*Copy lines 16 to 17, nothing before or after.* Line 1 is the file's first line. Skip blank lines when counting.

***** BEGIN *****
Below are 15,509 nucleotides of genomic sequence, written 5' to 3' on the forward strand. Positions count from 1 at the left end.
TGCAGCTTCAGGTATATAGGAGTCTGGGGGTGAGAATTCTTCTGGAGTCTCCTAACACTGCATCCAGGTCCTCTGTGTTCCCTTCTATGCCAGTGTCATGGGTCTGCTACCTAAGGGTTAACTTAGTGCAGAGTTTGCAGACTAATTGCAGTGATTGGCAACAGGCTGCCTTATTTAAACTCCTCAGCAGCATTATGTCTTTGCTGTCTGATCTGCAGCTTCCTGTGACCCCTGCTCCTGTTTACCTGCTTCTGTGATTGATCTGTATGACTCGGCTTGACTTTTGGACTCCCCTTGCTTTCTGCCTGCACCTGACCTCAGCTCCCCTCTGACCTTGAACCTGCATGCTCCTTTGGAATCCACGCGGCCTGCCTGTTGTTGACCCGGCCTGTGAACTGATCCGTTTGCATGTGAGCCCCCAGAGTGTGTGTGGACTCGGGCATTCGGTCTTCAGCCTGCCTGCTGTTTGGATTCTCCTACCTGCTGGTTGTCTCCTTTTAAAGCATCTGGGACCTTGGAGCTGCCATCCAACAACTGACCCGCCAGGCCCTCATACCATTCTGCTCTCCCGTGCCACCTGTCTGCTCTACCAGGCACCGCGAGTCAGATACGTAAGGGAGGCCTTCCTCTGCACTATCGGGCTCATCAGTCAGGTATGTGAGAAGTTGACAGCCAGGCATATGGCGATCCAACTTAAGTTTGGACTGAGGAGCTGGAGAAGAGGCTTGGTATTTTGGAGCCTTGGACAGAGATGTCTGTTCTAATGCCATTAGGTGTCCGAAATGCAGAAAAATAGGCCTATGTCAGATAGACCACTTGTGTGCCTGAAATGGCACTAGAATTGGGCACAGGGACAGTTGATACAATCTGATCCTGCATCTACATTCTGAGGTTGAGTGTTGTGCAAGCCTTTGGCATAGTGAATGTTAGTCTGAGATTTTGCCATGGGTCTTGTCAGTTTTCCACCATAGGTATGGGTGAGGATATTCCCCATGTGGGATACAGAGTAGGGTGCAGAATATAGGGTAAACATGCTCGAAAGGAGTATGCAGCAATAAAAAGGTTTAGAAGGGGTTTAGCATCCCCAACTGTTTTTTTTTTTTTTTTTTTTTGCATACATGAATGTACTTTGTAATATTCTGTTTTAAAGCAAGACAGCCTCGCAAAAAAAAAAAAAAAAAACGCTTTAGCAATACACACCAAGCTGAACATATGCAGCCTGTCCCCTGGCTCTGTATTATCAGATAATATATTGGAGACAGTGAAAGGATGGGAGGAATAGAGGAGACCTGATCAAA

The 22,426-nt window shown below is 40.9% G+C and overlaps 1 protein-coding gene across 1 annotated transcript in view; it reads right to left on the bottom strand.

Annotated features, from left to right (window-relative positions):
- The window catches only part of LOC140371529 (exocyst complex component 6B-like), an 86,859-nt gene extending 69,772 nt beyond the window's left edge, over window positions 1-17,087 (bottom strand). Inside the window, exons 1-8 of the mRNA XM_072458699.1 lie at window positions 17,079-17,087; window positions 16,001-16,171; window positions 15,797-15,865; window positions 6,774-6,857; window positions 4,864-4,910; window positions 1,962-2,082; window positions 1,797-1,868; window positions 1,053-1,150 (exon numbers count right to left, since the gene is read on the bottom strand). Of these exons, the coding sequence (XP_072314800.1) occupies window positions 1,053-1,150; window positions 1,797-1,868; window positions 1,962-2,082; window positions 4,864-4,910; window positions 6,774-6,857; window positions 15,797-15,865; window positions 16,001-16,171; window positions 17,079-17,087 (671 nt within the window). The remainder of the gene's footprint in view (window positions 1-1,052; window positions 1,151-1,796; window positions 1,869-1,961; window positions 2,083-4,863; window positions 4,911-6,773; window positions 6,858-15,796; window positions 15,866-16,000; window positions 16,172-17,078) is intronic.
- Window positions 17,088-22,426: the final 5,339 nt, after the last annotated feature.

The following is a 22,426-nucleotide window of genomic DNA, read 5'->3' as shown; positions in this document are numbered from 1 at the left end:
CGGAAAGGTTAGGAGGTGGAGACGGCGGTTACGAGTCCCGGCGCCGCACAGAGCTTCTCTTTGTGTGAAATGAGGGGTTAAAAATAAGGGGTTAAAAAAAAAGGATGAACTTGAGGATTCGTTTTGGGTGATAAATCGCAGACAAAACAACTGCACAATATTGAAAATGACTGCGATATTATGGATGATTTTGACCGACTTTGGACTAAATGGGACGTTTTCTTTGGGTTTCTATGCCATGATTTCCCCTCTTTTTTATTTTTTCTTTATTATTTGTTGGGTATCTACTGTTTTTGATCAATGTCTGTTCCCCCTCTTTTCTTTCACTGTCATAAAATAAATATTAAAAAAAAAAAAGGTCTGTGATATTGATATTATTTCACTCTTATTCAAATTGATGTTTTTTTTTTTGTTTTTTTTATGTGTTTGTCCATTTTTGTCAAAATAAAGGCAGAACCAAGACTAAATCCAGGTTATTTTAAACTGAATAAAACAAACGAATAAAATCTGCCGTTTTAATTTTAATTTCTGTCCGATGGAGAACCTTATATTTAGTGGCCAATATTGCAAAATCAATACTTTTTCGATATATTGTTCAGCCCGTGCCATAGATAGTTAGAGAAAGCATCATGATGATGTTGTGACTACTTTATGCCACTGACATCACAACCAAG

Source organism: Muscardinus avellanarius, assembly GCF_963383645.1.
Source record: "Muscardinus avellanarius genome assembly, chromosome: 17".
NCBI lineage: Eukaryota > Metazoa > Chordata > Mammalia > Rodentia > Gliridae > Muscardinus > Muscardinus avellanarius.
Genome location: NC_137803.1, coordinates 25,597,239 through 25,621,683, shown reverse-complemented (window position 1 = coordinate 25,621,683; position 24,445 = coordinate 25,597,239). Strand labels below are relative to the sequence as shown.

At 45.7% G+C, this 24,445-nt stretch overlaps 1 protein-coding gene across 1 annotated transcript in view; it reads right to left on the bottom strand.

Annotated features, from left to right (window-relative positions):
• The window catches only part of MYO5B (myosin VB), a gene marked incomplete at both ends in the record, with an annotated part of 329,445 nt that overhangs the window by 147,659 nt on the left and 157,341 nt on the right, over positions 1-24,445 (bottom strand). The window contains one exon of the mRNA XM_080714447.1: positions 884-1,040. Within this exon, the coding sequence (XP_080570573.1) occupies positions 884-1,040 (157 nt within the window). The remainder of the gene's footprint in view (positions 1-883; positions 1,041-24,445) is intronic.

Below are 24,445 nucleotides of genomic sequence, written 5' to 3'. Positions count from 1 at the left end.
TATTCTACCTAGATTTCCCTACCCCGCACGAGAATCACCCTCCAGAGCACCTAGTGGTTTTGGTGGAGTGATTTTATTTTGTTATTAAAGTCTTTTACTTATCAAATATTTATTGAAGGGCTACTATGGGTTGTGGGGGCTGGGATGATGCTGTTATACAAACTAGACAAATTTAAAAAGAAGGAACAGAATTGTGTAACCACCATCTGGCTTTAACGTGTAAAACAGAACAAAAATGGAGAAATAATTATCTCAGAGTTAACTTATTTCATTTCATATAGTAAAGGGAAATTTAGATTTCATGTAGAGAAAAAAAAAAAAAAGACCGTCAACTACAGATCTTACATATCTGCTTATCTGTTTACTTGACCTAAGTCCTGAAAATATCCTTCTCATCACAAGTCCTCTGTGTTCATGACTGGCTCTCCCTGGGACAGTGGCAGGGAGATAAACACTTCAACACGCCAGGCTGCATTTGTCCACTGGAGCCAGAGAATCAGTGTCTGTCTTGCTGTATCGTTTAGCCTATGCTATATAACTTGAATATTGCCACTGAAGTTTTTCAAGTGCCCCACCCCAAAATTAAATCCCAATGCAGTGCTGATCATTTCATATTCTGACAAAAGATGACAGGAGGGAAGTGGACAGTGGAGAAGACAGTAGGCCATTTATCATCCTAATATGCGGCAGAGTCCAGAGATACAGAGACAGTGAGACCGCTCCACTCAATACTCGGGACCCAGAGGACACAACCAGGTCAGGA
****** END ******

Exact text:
Below are 24,445 nucleotides of genomic sequence, written 5' to 3'. Positions count from 1 at the left end.
TATTCTACCTAGATTTCCCTACCCCGCACGAGAATCACCCTCCAGAGCACCTAGTGGTTTTGGTGGAGTGATTTTATTTTGTTATTAAAGTCTTTTACTTATCAAATATTTATTGAAGGGCTACTATGGGTTGTGGGGGCTGGGATGATGCTGTTATACAAACTAGACAAATTTAAAAAGAAGGAACAGAATTGTGTAACCACCATCTGGCTTTAACGTGTAAAACAGAACAAAAATGGAGAAATAATTATCTCAGAGTTAACTTATTTCATTTCATATAGTAAAGGGAAATTTAGATTTCATGTAGAGAAAAAAAAAAAAAAGACCGTCAACTACAGATCTTACATATCTGCTTATCTGTTTACTTGACCTAAGTCCTGAAAATATCCTTCTCATCACAAGTCCTCTGTGTTCATGACTGGCTCTCCCTGGGACAGTGGCAGGGAGATAAACACTTCAACACGCCAGGCTGCATTTGTCCACTGGAGCCAGAGAATCAGTGTCTGTCTTGCTGTATCGTTTAGCCTATGCTATATAACTTGAATATTGCCACTGAAGTTTTTCAAGTGCCCCACCCCAAAATTAAATCCCAATGCAGTGCTGATCATTTCATATTCTGACAAAAGATGACAGGAGGGAAGTGGACAGTGGAGAAGACAGTAGGCCATTTATCATCCTAATATGCGGCAGAGTCCAGAGATACAGAGACAGTGAGACCGCTCCACTCAATACTCGGGACCCAGAGGACACAACCAGGTCAGGA